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Tuesday, 5 June, 2001, 12:15 GMT 13:15 UK
Buskers sound Tube protest note
Covent Garden Tube station
Buskers want the right to play on the Underground
A musical demonstration is being staged outside Covent Garden tube station by a buskers' protest group.

The London Public Entertainers Collective is campaigning for the right for buskers to perform wherever they want on the London Underground network.

Buskers are currently not allowed to play anywhere in the Underground.

One of the protestors, Bongo Mike, said: "We want busking to be decriminalised, then we want consultation and compensation."

You can't call buskers beggars and then licence a select few of them

Bongo Mike
Until earlier this year, busking in any part of the London Underground was illegal.

However, from the autumn, some buskers will be allowed to play in the network if they have official approval.

The six-month trial scheme will be launched at eight stations across the capital.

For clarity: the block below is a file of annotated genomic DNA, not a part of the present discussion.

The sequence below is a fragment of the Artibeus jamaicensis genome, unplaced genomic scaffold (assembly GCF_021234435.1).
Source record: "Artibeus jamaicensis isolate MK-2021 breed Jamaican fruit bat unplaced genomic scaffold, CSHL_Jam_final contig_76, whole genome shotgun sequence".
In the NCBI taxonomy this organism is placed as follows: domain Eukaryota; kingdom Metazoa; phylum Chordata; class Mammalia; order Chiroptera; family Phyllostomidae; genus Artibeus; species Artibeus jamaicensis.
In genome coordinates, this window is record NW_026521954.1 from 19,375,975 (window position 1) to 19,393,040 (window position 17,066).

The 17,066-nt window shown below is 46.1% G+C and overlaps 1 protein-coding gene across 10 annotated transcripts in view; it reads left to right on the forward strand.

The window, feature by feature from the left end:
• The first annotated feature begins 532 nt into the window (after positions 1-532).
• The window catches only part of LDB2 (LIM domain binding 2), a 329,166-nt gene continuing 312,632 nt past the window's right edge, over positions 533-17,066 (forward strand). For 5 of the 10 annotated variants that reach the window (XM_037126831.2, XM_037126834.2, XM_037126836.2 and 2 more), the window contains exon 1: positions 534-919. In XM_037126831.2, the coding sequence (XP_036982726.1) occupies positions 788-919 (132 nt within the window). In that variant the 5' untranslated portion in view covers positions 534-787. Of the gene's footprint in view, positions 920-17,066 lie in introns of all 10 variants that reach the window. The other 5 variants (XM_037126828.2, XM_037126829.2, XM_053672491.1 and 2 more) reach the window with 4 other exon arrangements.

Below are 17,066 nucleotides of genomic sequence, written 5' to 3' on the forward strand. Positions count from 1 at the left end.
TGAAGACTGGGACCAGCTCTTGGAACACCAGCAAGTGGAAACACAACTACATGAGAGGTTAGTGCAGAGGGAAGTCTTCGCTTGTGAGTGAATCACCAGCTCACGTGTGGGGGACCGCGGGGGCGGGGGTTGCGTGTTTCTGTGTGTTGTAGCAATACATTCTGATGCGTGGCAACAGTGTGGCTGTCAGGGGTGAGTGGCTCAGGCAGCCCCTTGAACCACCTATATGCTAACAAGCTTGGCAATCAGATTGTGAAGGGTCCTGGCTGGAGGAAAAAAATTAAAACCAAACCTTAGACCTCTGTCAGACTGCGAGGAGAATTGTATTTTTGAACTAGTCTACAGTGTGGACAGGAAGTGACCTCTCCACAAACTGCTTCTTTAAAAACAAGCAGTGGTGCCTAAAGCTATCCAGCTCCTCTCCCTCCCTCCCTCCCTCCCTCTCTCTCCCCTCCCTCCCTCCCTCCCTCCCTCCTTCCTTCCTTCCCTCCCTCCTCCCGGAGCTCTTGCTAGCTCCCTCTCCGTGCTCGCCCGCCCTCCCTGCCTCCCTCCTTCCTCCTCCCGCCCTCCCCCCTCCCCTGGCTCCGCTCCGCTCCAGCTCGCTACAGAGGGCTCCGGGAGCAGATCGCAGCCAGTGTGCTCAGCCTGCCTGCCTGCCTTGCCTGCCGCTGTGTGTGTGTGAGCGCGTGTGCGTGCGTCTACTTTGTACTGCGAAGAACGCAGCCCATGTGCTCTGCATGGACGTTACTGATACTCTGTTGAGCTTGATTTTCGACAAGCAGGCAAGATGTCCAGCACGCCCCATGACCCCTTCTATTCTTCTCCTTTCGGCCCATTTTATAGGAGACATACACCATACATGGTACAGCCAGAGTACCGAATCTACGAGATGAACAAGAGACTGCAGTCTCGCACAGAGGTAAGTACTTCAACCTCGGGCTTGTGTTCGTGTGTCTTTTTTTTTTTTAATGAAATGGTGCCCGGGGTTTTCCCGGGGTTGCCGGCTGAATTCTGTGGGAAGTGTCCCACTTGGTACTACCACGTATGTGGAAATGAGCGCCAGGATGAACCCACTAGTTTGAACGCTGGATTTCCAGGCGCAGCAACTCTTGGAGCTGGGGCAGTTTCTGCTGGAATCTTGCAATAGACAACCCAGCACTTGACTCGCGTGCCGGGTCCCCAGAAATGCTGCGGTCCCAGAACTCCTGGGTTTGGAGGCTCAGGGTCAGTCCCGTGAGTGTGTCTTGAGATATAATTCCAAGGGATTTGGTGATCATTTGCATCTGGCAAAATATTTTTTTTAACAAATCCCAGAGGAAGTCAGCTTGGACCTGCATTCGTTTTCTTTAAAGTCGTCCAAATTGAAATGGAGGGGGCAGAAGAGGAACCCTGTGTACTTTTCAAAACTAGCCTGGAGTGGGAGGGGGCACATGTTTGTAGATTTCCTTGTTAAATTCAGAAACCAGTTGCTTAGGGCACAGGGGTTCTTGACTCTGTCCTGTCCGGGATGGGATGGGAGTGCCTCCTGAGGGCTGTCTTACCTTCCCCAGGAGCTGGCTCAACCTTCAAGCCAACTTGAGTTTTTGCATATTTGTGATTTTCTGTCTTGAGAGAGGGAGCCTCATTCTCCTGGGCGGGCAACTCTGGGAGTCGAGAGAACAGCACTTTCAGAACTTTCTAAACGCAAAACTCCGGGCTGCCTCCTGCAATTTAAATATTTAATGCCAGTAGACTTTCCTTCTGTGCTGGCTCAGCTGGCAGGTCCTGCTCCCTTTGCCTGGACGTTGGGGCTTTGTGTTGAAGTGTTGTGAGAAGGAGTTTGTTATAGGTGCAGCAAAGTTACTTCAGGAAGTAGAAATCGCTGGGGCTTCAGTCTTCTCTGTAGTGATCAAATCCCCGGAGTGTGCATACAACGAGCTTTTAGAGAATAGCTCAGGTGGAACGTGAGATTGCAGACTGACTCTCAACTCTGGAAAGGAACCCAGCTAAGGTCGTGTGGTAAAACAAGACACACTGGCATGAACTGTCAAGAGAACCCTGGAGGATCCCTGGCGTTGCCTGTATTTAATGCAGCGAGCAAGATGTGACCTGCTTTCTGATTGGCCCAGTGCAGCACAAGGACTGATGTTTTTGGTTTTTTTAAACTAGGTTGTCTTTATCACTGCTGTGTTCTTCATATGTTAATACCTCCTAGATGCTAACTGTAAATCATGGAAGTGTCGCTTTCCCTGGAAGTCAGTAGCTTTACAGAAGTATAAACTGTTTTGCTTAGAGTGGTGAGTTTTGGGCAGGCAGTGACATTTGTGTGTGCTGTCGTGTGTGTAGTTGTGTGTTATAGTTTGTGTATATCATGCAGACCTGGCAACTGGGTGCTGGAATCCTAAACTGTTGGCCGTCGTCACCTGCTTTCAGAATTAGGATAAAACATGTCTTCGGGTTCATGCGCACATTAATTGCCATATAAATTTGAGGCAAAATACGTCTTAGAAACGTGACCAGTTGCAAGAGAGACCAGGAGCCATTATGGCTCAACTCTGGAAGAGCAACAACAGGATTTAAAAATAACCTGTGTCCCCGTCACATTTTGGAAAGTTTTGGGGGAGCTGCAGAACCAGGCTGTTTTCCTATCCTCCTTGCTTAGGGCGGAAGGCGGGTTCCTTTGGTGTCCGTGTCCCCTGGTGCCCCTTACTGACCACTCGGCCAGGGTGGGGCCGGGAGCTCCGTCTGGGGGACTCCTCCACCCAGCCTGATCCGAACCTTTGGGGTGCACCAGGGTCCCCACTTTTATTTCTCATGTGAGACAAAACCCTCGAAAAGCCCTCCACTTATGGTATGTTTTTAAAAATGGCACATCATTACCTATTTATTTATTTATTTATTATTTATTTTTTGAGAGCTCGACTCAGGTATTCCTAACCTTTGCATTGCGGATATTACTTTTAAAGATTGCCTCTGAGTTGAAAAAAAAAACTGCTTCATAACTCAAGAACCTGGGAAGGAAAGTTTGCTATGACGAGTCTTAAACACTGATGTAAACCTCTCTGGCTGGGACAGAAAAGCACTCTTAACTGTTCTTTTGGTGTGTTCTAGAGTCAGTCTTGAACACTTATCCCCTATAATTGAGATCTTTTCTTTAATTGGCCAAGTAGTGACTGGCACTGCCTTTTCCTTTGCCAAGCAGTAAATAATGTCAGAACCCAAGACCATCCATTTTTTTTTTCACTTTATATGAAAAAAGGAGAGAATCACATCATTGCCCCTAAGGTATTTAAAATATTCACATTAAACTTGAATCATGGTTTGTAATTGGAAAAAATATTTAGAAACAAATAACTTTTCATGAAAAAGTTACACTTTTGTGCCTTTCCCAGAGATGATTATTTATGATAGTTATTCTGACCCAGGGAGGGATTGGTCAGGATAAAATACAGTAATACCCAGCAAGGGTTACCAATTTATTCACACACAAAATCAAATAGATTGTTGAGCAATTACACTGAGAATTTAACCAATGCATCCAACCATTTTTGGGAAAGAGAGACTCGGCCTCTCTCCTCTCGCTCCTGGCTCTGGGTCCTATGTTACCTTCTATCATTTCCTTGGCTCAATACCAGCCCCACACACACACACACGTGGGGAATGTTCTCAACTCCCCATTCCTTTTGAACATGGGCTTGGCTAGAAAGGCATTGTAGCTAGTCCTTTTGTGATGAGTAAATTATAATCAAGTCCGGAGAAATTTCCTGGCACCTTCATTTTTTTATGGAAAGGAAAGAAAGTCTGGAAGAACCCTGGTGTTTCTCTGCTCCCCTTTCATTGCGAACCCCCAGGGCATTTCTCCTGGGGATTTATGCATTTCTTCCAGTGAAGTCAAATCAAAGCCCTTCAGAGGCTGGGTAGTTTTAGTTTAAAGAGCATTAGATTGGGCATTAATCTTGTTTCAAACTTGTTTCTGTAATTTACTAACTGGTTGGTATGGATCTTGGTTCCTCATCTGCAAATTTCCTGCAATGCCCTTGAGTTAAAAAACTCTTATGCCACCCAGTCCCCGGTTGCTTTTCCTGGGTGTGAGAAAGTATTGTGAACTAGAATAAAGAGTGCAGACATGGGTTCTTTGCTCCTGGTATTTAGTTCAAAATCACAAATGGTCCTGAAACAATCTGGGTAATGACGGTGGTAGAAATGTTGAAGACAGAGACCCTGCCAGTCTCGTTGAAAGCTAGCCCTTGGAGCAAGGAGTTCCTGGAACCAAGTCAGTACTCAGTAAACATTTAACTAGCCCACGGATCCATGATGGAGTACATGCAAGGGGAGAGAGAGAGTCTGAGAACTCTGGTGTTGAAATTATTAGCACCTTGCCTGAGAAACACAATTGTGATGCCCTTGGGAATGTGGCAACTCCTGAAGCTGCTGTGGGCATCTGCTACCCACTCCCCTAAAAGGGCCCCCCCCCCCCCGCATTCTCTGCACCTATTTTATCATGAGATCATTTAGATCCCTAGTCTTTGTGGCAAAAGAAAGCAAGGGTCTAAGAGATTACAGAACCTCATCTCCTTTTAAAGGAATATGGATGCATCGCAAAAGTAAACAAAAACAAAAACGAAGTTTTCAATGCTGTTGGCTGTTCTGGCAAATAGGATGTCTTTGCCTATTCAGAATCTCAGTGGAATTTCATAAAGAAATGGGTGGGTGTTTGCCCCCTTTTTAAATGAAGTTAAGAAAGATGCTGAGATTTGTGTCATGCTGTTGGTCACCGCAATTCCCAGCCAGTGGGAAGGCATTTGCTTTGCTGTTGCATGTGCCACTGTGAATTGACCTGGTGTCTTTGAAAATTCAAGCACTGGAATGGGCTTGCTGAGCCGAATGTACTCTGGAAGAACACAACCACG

The change in policy will enable the London Underground to pick and choose who busks in its stations - a requirement being that the busker must be able to play well.

'Total hypocrisy'

The protesters say they are angry that only classical musicians will be licensed.

Buskers who have not been approved by the London Underground will continue to face fines and prison sentences.

Bongo Mike, who plays the guitar, bongo and whistles, has campaigned for several years for a change in the law.

Julian Lloyd Webber at Westminster station
Julian Lloyd Webber: "Quality control needed"
He said: "You can't call buskers beggars and then licence a select few of them.

"The whole thing is a total hypocrisy."

In May, Julian Lloyd Webber, the acclaimed cellist and brother of composer Andrew, became the first official busker on the London Underground.

He entertained commuters by playing a selection of tunes from his brother's musicals at Westminster Tube station.

'New outlet'

Mr Lloyd Webber predicted the Tube could become a new performing outlet.

He said: I think it is good that there should be some quality control.

"The last thing that you want if you have got a headache or a hangover is someone who cannot play.

"There are a lot of really good music students coming out of colleges and the Tube is definitely a new performing outlet that they could use," he added.

A London Underground spokesman said the change in policy was prompted by the discovery that London's commuters wanted to listen to good-quality busking while using the Tube.

The buskers will spend the day outside Covent Garden station singing their protest song "Don't Know Why".

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